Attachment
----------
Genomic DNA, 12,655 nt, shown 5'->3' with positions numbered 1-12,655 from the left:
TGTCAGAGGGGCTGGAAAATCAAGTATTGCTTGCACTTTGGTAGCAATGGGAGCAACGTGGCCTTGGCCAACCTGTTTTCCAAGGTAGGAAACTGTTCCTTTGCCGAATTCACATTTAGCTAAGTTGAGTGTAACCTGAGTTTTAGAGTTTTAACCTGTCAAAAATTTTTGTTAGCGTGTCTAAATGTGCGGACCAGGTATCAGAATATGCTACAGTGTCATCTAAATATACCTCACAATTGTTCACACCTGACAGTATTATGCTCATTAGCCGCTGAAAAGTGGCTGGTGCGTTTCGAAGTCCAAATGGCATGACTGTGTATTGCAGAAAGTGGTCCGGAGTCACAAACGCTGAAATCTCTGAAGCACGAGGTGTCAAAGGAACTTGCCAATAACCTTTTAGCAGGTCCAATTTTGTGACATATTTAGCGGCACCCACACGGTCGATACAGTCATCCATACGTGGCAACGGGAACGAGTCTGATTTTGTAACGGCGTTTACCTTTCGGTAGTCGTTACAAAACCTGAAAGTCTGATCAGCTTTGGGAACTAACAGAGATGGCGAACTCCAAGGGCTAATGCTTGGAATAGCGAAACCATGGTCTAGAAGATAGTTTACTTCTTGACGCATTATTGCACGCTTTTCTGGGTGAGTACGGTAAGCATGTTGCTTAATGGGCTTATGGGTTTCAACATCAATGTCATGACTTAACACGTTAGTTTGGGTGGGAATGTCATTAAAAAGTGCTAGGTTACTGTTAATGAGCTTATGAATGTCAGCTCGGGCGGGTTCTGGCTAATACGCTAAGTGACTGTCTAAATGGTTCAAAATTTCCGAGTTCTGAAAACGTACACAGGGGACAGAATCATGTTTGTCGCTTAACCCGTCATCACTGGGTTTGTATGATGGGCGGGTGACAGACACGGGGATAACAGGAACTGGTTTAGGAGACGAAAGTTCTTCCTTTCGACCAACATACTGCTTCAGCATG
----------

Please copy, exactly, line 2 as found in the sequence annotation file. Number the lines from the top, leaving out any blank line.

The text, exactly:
TGTCAGAGGGGCTGGAAAATCAAGTATTGCTTGCACTTTGGTAGCAATGGGAGCAACGTGGCCTTGGCCAACCTGTTTTCCAAGGTAGGAAACTGTTCCTTTGCCGAATTCACATTTAGCTAAGTTGAGTGTAACCTGAGTTTTAGAGTTTTAACCTGTCAAAAATTTTTGTTAGCGTGTCTAAATGTGCGGACCAGGTATCAGAATATGCTACAGTGTCATCTAAATATACCTCACAATTGTTCACACCTGACAGTATTATGCTCATTAGCCGCTGAAAAGTGGCTGGTGCGTTTCGAAGTCCAAATGGCATGACTGTGTATTGCAGAAAGTGGTCCGGAGTCACAAACGCTGAAATCTCTGAAGCACGAGGTGTCAAAGGAACTTGCCAATAACCTTTTAGCAGGTCCAATTTTGTGACATATTTAGCGGCACCCACACGGTCGATACAGTCATCCATACGTGGCAACGGGAACGAGTCTGATTTTGTAACGGCGTTTACCTTTCGGTAGTCGTTACAAAACCTGAAAGTCTGATCAGCTTTGGGAACTAACAGAGATGGCGAACTCCAAGGGCTAATGCTTGGAATAGCGAAACCATGGTCTAGAAGATAGTTTACTTCTTGACGCATTATTGCACGCTTTTCTGGGTGAGTACGGTAAGCATGTTGCTTAATGGGCTTATGGGTTTCAACATCAATGTCATGACTTAACACGTTAGTTTGGGTGGGAATGTCATTAAAAAGTGCTAGGTTACTGTTAATGAGCTTATGAATGTCAGCTCGGGCGGGTTCTGGCTAATACGCTAAGTGACTGTCTAAATGGTTCAAAATTTCCGAGTTCTGAAAACGTACACAGGGGACAGAATCATGTTTGTCGCTTAACCCGTCATCACTGGGTTTGTATGATGGGCGGGTGACAGACACGGGGATAACAGGAACTGGTTTAGGAGACGAAAGTTCTTCCTTTCGACCAACATACTGCTTCAGCATG